This is the third part of Healthy 'Hoods, which examines the notion of environmental injustice in South Los Angeles. Read the other parts here, here and here. It is part of a broader initiative to report on the impact of environment on health.
The Baldwin Hills Scenic Overlook looks to be little more than oversized steps up a steep, rugged hill.
But people come from miles around for the challenge of climbing this veritable Aztec pyramid with a 360-degree view of the city. The new park on the outskirts of Culver City is so popular that parking is often a problem and there can be a line of people waiting to ascend.
Just a few miles away in South Los Angeles and a bit more accessible is the little known Stocker Corridor Trail, which winds its way almost two miles from Presidio Drive to La Brea Avenue.
Here you'll get a rustic trail with great views of the L.A. skyline and a steep climb for a moderate workout. You can also catch a glimpse of the local flora and fauna — hawks and falcons, poppy flowers, lizards. The problem? Not enough people know about it.
It has been shown that people who live near a park are healthier than those who don't. However, for residents to use a park for recreation and exercise, they need to know it's there.
Lori Webster, who has lived in Leimert Park for four years and used to make the trek to Runyon Canyon in Hollywood, had no idea until recently the Stocker Corridor Trail was a mile from her house.
"I had seen people walking around up there before and I had just figured it was people who lived on the hill walking down from their backyards," says Webster, a documentary filmmaker and USC student. "There aren’t any signs. I think people in the area would definitely be interested because I see people jogging in the neighborhood all the time. I’m sure they would enjoy that trail."
How does the park in Culver City become a destination rivaling the dunes in Manhattan Beach, the steps in Santa Monica and Runyon Canyon in Hollywood, while Stocker Corridor is overlooked by many of its own nearby residents?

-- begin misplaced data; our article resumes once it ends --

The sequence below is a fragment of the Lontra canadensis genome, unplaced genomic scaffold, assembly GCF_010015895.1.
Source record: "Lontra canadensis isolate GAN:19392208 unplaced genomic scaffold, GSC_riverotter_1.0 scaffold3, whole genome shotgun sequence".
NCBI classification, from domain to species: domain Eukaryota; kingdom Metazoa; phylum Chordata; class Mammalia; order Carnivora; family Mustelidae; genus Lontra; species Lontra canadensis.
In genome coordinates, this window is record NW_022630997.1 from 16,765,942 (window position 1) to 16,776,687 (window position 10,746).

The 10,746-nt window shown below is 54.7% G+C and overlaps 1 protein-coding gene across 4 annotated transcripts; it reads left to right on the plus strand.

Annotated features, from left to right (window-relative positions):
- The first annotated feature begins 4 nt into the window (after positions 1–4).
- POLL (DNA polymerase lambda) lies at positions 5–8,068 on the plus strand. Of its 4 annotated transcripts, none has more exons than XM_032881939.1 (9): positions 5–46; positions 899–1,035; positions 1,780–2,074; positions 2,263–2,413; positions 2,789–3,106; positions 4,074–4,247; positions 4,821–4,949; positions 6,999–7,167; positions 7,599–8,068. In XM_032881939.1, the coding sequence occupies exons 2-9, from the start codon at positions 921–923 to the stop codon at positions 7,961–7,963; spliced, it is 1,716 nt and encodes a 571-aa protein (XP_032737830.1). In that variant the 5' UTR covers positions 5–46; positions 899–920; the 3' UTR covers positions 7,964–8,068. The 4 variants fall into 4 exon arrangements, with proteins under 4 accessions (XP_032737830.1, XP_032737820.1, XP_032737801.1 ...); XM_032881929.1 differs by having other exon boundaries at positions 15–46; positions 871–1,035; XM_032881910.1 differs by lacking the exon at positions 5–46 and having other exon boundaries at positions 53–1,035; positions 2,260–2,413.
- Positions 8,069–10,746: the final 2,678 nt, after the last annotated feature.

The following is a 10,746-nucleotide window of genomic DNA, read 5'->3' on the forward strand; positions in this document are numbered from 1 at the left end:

In large part because the finishing touches that were planned on Stocker never took place. (Read the entire Stocker Corridor Plan).
Stocker Corridor’s dirt trail, on a sliver of land between Stocker Street at the bottom and View Park homes on the ridge, rises above the asphalt just a few blocks from the hum of the busy intersection at Crenshaw and Martin Luther King boulevards.
There are no signs and there is no marker at the eastern edge where the park begins near the Baldwin Hills Crenshaw Plaza mall.
The entrance is nothing more than a dirt trail going up a hill, though it was supposed to have a wider path, markers along the trail, stretching areas, and landscaping.
Budget cuts kept it simple, says David McNeill, the executive director of the Baldwin Hills Conservancy.
Too simple, perhaps, to let most people know the pastoral trail is a maintained walking path.
those deficiencies keep a park from being welcoming both physically and mentally, says Doug Campbell, who teaches the history of landscape architecture at USC and designs parks in the Los Angeles area.
"You want to cross a threshold, through a gate or a portal," Campbell says. "It’s like a story. It separates you from the outside world, like a church or a school. The best parks have a destination that draws one in, and an edge as the enclosure helps users feel safe."
That the Stocker Corridor Trail or the Baldwins Hills Scenic Overlook even exist is a bit of a miracle. Both were saved from imminent development in service to a visionary multi-million dollar plan connecting Crenshaw to the ocean.
When the Park to Playa vision was announced in 2000, it sounded all but impossible — a seamless 13-mile trail to the Pacific Ocean through five jurisdictions, connecting five trails and seven parks.
The trail now begins just west of Crenshaw Boulevard and follows the Stocker Corridor Trail, which one day soon will connect with Ruben Ingold Park in View Park.
At Five Points — where La Brea Avenue, Overhill Drive and Stocker Street converge — the path crosses over to the city’s Norman O. Houston Park. Cross La Brea and you’re in the Kenneth Hahn State Recreation Area. The path dead-ends at La Cienega Boulevard for now.
The Baldwin Hills Regional Conservation Authority, created through a joint powers agreement between the county and the Santa Monica Mountains Conservancy, created the plan and is working to finish it.
Today completion is tantalizingly close. The missing link is a few hundred yards of oil booms and derricks that lie between the Hahn Recreation area and the Baldwin Hills Scenic Overlook. With a few parcels left to buy and a path to build, the Park to Playa will reach the Ballona Creek Bicycle Path in Culver City, which leads, without interruption, to the Ballona Wetlands and the beach.
Perhaps when the Park to Playa trail is completed, the finishing touches will be added to the Stocker Corridor Trail and more residents will discover this hidden passageway to health.
Eddie North-Hager is the founder and editor of hyper-local social network and news site Leimert Park Beat. This project was made possible through the support of the USC Annenberg Health Journalism Fellowship program, funded by The California Endowment.
The photo associated with this story was used courtesy of Flickr user maveric2003 under a Creative Commons License.